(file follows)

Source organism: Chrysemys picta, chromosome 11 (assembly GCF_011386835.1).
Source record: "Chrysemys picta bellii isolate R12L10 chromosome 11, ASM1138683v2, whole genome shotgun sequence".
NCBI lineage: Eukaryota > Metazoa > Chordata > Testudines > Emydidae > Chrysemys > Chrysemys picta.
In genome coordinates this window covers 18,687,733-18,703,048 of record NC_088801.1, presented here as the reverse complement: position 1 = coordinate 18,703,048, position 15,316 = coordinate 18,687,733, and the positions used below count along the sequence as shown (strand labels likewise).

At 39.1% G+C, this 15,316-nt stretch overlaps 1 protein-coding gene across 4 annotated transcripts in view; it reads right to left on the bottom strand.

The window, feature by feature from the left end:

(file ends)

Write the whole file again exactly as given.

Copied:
Source organism: Chrysemys picta, chromosome 11 (assembly GCF_011386835.1).
Source record: "Chrysemys picta bellii isolate R12L10 chromosome 11, ASM1138683v2, whole genome shotgun sequence".
NCBI lineage: Eukaryota > Metazoa > Chordata > Testudines > Emydidae > Chrysemys > Chrysemys picta.
In genome coordinates this window covers 18,687,733-18,703,048 of record NC_088801.1, presented here as the reverse complement: position 1 = coordinate 18,703,048, position 15,316 = coordinate 18,687,733, and the positions used below count along the sequence as shown (strand labels likewise).

At 39.1% G+C, this 15,316-nt stretch overlaps 1 protein-coding gene across 4 annotated transcripts in view; it reads right to left on the bottom strand.

The window, feature by feature from the left end: